Every month, Alain Pinel agent Mark Wong rustles up a list of South Bay homes that recently have sold for outlandish prices. In order to make the list — which he sends out in an email blast — a house must sell for at least $200,000 over its asking price.
As usual, Wong found more than 50 homes that fit the bill over the last month, mostly in Sunnyvale, but also in Cupertino, West San Jose and Saratoga.
One stands out: a house in Sunnyvale that sold for $782,000 over its original listing price.
Your eyes do not deceive you: The four-bed, two-bath house– less than 2,000 square feet — listed for $1,688,000 and sold for $2,470,000.
Over-asking sales are partly the result of sleight-of-hand on the part of the agent. It’s become common strategy to list homes under their market value in order to entice Silicon Valley buyers; they are all too willing to fight over the few houses available in this chronically tight market.
Still, even Keller Williams agent Dave Clark, who represented the seller in the Sunnyvale deal, seemed stunned by the price: “I think it’s the most anything has ever gone for over asking in Sunnyvale — a record for Sunnyvale,” he said. “We anticipated it would go for $2 million, or over $2 million. But we had no idea it would ever go for what it went for.”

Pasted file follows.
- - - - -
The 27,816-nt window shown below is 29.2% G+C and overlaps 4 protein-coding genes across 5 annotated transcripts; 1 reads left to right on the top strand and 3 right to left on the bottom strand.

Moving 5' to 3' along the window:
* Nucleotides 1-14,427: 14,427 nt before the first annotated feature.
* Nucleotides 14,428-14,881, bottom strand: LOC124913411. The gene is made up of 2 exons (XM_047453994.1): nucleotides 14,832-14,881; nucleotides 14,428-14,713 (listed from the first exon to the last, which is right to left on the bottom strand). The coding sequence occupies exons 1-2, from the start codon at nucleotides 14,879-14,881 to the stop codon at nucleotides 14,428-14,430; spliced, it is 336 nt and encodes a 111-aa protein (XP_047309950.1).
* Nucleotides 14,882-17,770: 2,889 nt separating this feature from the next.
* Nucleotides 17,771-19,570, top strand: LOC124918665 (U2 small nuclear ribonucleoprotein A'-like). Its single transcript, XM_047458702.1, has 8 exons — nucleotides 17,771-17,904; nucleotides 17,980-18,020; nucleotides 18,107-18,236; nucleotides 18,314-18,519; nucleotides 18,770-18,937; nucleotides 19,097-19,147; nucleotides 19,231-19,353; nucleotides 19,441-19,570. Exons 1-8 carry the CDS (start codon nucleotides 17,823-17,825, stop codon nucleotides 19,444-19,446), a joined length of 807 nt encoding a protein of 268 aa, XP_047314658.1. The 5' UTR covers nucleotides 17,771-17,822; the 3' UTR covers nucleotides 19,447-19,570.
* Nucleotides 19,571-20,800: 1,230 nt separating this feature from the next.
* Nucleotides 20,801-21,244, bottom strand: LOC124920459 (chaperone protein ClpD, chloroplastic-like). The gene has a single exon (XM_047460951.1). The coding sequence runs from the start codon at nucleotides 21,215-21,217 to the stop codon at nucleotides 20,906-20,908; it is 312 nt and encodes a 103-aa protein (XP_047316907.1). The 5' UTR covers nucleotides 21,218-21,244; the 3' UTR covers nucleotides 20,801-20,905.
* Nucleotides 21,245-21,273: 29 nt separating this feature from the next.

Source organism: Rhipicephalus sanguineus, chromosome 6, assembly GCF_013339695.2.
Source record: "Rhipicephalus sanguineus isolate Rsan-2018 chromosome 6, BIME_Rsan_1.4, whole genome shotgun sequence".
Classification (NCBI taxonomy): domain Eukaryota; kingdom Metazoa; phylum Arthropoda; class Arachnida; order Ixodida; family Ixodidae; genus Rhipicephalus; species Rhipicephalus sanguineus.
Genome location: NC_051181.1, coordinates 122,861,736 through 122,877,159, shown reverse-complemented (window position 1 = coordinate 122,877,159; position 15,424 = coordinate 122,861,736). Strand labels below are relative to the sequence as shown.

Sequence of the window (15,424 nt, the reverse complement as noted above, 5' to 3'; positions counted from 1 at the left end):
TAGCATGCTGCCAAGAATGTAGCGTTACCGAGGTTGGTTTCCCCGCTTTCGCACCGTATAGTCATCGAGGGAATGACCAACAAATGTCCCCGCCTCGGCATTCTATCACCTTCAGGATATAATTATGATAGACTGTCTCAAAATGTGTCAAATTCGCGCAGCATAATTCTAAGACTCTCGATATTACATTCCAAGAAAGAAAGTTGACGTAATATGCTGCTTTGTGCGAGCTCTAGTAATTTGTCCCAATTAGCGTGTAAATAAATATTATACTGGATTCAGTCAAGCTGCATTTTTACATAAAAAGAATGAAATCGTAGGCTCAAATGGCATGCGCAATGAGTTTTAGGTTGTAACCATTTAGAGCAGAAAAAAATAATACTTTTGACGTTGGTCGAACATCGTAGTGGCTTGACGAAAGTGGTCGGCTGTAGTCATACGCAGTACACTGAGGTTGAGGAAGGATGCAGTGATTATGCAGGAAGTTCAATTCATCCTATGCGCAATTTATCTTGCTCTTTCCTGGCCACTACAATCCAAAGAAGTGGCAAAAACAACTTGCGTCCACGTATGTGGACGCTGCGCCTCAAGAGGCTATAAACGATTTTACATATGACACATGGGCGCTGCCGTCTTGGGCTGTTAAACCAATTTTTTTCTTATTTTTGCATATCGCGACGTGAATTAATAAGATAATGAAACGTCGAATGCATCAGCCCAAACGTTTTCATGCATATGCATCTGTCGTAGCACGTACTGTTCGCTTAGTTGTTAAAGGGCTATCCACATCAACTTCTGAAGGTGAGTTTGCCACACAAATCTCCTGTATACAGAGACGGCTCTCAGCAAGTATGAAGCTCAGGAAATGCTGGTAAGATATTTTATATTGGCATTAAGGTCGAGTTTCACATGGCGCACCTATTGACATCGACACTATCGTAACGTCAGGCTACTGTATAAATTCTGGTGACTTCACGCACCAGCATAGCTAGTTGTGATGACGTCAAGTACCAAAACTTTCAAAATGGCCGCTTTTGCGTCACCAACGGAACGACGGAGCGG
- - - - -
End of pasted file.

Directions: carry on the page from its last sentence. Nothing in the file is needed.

The property attracted more than 20 bids, and the winning bid “wasn’t an outlier,” Clark said. “There were lots of people who gave very good, high prices” for the property, which he described as “nothing special, just a typical Sunnyvale house in a nice Sunnyvale neighborhood.”
The backyard and front yard are small. The side yard is “unusually large,” he said, “which I think was enticing to a lot of people” along with the home’s move-in condition, he said. The sellers updated the kitchen and landscaped the property before putting it on the market.
What accounts for this modest property’s stratospheric selling price?
This kind of over-bidding is known to happen further north in Palo Alto, say, or Los Altos. But as those towns have grown unaffordable, buyers have flocked south to Sunnyvale, which is still close to tech employment centers and makes for a convenient commute. The house that sold for $782,000 over asking — it’s on Prunelle Court — is only about a mile from Apple’s new spaceship campus.
“Now Sunnyvale’s so expensive, it’s starting to be unaffordable,” Clark said, “and we’re starting to see Santa Clara prices pop up.”
So who bought the house in Sunnyvale?
We asked Clark if the buyers work in tech.
“Oh, yeah,” he said. “I sell lots of houses in Sunnyvale and every time we have a buyer, they work at one of the tech companies, usually one of the big ones, and they generally use their stock options to make the purchase.” Typically, buyers want a short commute and good schools. “And it’s usually a family with one or two young kids,” all moving to the new home “well ahead of the time their kids will be entering kindergarten.
“They work ahead.”
Photo: The house on Prunelle Court in Sunnyvale recently sold for $2,470,000 — $782,000 above the listing price. (Courtesy/Dave Clark and Keller-Williams)
Tags: affordable housing, Apple, Bay Area home sales, median prices, Real Estate, real estate transactions, Silicon Valley
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